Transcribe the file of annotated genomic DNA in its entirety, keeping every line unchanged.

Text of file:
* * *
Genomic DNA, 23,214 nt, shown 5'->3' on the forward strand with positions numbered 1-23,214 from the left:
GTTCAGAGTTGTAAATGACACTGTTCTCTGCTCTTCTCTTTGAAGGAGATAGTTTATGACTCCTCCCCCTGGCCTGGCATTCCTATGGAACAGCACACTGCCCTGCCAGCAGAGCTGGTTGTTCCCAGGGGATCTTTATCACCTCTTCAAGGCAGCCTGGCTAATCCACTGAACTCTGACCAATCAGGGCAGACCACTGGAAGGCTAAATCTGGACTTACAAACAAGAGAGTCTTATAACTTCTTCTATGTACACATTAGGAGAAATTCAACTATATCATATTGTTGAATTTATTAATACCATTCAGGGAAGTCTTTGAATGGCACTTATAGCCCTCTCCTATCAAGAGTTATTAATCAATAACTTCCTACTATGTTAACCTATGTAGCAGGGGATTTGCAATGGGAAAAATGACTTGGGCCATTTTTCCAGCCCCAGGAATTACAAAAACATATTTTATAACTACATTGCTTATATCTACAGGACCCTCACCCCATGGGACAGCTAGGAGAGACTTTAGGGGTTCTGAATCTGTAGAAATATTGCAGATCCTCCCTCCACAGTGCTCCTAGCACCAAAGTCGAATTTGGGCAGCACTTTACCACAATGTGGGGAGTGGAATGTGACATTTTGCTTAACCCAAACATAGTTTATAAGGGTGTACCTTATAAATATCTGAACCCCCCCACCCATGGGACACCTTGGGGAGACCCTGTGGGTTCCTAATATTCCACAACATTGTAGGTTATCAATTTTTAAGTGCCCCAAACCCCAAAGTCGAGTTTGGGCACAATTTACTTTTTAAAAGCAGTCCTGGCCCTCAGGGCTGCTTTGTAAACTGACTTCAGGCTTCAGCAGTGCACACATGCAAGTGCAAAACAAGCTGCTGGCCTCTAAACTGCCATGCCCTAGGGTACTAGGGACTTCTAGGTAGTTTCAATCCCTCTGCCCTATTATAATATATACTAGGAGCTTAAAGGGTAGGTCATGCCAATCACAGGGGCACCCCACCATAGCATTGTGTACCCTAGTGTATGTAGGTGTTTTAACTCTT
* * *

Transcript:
Genomic DNA, 23,214 nt, shown 5'->3' on the forward strand with positions numbered 1-23,214 from the left:
GTTCAGAGTTGTAAATGACACTGTTCTCTGCTCTTCTCTTTGAAGGAGATAGTTTATGACTCCTCCCCCTGGCCTGGCATTCCTATGGAACAGCACACTGCCCTGCCAGCAGAGCTGGTTGTTCCCAGGGGATCTTTATCACCTCTTCAAGGCAGCCTGGCTAATCCACTGAACTCTGACCAATCAGGGCAGACCACTGGAAGGCTAAATCTGGACTTACAAACAAGAGAGTCTTATAACTTCTTCTATGTACACATTAGGAGAAATTCAACTATATCATATTGTTGAATTTATTAATACCATTCAGGGAAGTCTTTGAATGGCACTTATAGCCCTCTCCTATCAAGAGTTATTAATCAATAACTTCCTACTATGTTAACCTATGTAGCAGGGGATTTGCAATGGGAAAAATGACTTGGGCCATTTTTCCAGCCCCAGGAATTACAAAAACATATTTTATAACTACATTGCTTATATCTACAGGACCCTCACCCCATGGGACAGCTAGGAGAGACTTTAGGGGTTCTGAATCTGTAGAAATATTGCAGATCCTCCCTCCACAGTGCTCCTAGCACCAAAGTCGAATTTGGGCAGCACTTTACCACAATGTGGGGAGTGGAATGTGACATTTTGCTTAACCCAAACATAGTTTATAAGGGTGTACCTTATAAATATCTGAACCCCCCCACCCATGGGACACCTTGGGGAGACCCTGTGGGTTCCTAATATTCCACAACATTGTAGGTTATCAATTTTTAAGTGCCCCAAACCCCAAAGTCGAGTTTGGGCACAATTTACTTTTTAAAAGCAGTCCTGGCCCTCAGGGCTGCTTTGTAAACTGACTTCAGGCTTCAGCAGTGCACACATGCAAGTGCAAAACAAGCTGCTGGCCTCTAAACTGCCATGCCCTAGGGTACTAGGGACTTCTAGGTAGTTTCAATCCCTCTGCCCTATTATAATATATACTAGGAGCTTAAAGGGTAGGTCATGCCAATCACAGGGGCACCCCACCATAGCATTGTGTACCCTAGTGTATGTAGGTGTTTTAACTCTT